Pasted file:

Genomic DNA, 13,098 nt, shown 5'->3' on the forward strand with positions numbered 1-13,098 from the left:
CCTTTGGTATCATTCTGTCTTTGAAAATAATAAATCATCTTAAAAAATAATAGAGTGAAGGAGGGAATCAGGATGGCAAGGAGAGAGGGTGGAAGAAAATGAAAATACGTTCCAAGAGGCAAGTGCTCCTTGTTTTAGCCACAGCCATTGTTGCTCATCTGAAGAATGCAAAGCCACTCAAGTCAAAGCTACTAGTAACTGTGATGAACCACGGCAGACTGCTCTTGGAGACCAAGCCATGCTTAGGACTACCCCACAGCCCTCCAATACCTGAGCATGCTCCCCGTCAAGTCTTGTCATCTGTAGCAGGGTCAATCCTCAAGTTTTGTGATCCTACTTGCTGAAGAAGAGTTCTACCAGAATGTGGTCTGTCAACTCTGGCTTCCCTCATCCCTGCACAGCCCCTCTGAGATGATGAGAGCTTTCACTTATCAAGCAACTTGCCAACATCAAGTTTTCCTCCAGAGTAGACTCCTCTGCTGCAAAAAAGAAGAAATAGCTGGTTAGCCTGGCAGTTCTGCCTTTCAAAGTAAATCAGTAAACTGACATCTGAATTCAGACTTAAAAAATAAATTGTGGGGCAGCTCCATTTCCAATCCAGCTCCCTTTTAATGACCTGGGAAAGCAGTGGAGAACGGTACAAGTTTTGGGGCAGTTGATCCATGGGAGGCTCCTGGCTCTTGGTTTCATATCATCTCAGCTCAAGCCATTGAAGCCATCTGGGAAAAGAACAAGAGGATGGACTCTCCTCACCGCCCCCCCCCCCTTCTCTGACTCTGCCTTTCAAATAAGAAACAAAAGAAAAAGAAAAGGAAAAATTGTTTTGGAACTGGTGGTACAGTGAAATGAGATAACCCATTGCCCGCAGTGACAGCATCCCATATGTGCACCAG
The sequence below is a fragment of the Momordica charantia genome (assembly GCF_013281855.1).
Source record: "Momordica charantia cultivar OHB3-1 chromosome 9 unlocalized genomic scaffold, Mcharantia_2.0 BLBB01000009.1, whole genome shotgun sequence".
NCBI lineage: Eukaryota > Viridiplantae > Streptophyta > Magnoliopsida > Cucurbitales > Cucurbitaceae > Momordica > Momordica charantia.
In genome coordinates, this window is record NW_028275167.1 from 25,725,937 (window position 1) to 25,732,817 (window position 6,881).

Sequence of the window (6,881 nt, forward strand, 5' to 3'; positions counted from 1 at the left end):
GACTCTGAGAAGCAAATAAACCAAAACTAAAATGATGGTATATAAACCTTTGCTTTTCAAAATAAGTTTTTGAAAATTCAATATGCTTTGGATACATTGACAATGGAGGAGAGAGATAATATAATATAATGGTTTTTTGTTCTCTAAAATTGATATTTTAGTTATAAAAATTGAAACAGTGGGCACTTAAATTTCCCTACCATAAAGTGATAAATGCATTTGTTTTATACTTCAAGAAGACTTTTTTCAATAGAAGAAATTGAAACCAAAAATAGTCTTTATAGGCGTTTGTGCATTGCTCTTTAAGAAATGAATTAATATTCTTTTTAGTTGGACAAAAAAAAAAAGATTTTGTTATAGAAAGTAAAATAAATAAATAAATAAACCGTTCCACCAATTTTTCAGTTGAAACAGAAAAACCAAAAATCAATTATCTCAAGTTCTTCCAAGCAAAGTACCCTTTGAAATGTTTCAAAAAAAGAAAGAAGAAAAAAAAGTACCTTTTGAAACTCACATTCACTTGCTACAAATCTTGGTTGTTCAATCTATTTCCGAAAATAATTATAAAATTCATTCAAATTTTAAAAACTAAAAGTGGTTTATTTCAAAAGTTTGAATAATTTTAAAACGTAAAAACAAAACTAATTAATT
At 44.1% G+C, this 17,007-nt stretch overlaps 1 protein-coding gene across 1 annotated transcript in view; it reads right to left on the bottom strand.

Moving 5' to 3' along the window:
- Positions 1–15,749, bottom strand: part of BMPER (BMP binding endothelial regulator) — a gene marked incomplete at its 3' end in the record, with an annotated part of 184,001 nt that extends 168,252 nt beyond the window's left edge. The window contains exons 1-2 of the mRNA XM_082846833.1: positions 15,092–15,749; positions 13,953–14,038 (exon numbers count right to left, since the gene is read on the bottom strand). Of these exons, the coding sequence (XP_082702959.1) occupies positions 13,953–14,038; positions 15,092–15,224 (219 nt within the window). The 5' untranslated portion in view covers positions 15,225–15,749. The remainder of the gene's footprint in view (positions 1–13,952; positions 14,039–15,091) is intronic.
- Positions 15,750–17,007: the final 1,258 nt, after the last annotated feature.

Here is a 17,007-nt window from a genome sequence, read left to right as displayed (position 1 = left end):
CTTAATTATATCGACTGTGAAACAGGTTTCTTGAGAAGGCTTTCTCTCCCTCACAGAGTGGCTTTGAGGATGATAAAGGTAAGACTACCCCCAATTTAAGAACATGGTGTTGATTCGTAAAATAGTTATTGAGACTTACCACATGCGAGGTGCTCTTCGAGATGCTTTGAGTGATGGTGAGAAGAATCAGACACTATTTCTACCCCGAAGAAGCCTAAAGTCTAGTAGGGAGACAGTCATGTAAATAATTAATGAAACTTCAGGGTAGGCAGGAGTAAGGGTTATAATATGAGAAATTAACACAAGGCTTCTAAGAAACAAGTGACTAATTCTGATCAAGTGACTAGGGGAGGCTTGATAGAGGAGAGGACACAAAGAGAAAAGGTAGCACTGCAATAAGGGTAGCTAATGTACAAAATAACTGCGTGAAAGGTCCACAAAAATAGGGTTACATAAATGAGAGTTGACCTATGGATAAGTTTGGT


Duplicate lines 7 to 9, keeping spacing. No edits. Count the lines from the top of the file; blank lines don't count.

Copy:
Sequence of the window (6,881 nt, forward strand, 5' to 3'; positions counted from 1 at the left end):
GACTCTGAGAAGCAAATAAACCAAAACTAAAATGATGGTATATAAACCTTTGCTTTTCAAAATAAGTTTTTGAAAATTCAATATGCTTTGGATACATTGACAATGGAGGAGAGAGATAATATAATATAATGGTTTTTTGTTCTCTAAAATTGATATTTTAGTTATAAAAATTGAAACAGTGGGCACTTAAATTTCCCTACCATAAAGTGATAAATGCATTTGTTTTATACTTCAAGAAGACTTTTTTCAATAGAAGAAATTGAAACCAAAAATAGTCTTTATAGGCGTTTGTGCATTGCTCTTTAAGAAATGAATTAATATTCTTTTTAGTTGGACAAAAAAAAAAAGATTTTGTTATAGAAAGTAAAATAAATAAATAAATAAACCGTTCCACCAATTTTTCAGTTGAAACAGAAAAACCAAAAATCAATTATCTCAAGTTCTTCCAAGCAAAGTACCCTTTGAAATGTTTCAAAAAAAGAAAGAAGAAAAAAAAGTACCTTTTGAAACTCACATTCACTTGCTACAAATCTTGGTTGTTCAATCTATTTCCGAAAATAATTATAAAATTCATTCAAATTTTAAAAACTAAAAGTGGTTTATTTCAAAAGTTTGAATAATTTTAAAACGTAAAAACAAAACTAATTAATT
At 44.1% G+C, this 17,007-nt stretch overlaps 1 protein-coding gene across 1 annotated transcript in view; it reads right to left on the bottom strand.